This is not my first blogging rodeo, and the first advice I ever got years ago was to put everything in listicle form, because people are too busy to read . . . you know . . . paragraphs and stuff.
That was 2009, when we were still banging rocks together to make fire. Now listicles are cliche and wreak of click-bait so I generally avoid them. It’s also (usually) condescending to readers, in my opinion, but the format fits for this one.
And yes, the dripping irony of making commentary in a listicle blog post is not lost on me. I am bucking my hangups on listicles and presenting forth this jewel for your enjoyment.
The Usual Disclaimers
This post is going to be extraordinarily link-heavy, as you can imagine, so keep that in mind. I got the Ctrl+K on speed dial. Also, I am a douche-bag Mac user, so you may have to ponder any Windows/*nix equivalents listed here. I will attempt to make mention of any Windows equivalents as best I can. If the tool is self-explanatory, then I won’t make any additional commentary in an attempt to keep this one short. Also, some CLI tools are assumed . . . you know . . . like ssh, scp, and so on.
It occurs to me as I type this one out that I opening myself up for some criticism . . . “You don’t use _____________ for ______________ing your __________________? What a n00b!”
I am not so arrogant to think that I, “have the best tools for everything” or that, “my way is the best way of doing things”. The best anyone can give you at any time is an intersection of their experiences within the contexts of the challenges they’ve faced combined with the tools to which they have access. So, if you have suggestions for tools to add to my list, awesome! I would love to hear them. Let’s share in our experiences, as it were. This list is in no particular order . . .
IaC/Automation Tools (Some of These are Programming-Language Specific):
- Visual Studio Code – Learn to use the debugging tools as well. That will save you a lot of time. I know that sounds obvious, but you would be surprised how many people don’t use them.
- PyCharm – I am just starting to learn Python, and this has been a great tool for both learning and actually doing the 2 “Hello World” programs I’ve made!
- Git – I hesitated putting this one on the list because in the year 2020 it is assumed, but putting it up here anyway. As far as remote repos, I have the most experience with BitBucket/Github, but there are a ton out there.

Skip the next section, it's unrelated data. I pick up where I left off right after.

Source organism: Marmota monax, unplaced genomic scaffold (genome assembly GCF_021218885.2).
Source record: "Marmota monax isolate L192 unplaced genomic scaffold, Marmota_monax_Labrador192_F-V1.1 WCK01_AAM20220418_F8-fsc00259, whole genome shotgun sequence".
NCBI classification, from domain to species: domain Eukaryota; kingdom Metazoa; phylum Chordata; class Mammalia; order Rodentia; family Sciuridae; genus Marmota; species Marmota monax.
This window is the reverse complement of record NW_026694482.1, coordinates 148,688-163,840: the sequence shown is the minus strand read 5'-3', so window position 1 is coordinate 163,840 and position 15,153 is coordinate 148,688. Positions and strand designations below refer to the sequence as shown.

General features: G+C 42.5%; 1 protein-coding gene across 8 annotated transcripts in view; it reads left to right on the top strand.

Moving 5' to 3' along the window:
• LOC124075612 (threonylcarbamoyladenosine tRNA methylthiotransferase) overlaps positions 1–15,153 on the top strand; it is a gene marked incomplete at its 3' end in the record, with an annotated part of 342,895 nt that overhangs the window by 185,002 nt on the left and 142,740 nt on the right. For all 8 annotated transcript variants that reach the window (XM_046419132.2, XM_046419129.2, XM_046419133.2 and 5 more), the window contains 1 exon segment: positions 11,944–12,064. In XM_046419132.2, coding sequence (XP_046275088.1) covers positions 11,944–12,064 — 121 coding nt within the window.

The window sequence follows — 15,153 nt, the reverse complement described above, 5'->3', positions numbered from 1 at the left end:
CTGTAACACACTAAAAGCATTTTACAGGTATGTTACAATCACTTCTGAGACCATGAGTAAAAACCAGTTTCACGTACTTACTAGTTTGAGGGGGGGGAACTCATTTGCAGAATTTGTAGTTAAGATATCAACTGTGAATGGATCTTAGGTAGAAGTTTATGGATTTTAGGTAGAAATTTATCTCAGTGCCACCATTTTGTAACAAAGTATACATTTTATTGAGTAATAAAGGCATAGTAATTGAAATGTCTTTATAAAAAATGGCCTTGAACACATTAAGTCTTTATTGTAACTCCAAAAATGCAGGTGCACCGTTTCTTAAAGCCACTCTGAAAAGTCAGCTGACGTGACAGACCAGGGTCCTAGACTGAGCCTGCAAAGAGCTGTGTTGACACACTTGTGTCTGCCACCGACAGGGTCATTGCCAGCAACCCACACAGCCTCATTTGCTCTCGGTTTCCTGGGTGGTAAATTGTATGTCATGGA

- Postman – We have talked about this one before. In fact, that post is the second most visited post on thinkingoutcloud.org, not far behind The Dunning-Kruger Effect and You.
- Powershell – Or Powershell Core with *nix/Mac.
- On that note, PowerCLI for you VMwarriors out there.
- Vagrant – There is a windows and a Linux Version.
- VirtualBox – Allows for some local VMs and K8s implementations.
- curl – Great for testing REST APIs.
- jq – JSON Processor.
- Slack – Notifications, etc.
- The SHARP EL-531TG Calculator – I have mentioned this one before.
- The BizoeRade Stopwatch – We talked about this one too.
- Ansible and Ansible Tower/AWX, or the automation platform of your choice.
- Jenkins – We use this for scheduling and code pipelines.
KLO (Keeping the Lights On) Tools:
- Oh My Zsh with PowerLevel 10K. The CLI additional info such as time to execute, color coding, and git repo info is really nice, especially for automation.
- nmap – There is a Windows version as well.
- PowerCLI – Not a mistake; this is a KLO tool for me.
- Snagit 2020 – I started using this as a trainer to build annotated screenshots and now I can’t live without it.
- Microsoft Remote Desktop – Yes, I know there are better tools out there, but this one works for me.
- Centralized Password Vault of your choice.
I don’t have a huge amount of experience with Kubernetes, so I am listing off the “default” (and starting) tools for dealing with K8s:
According to my SHARP EL-531TG calculator, that’s 25 tools! PowerCLI is twice, if you are keeping score.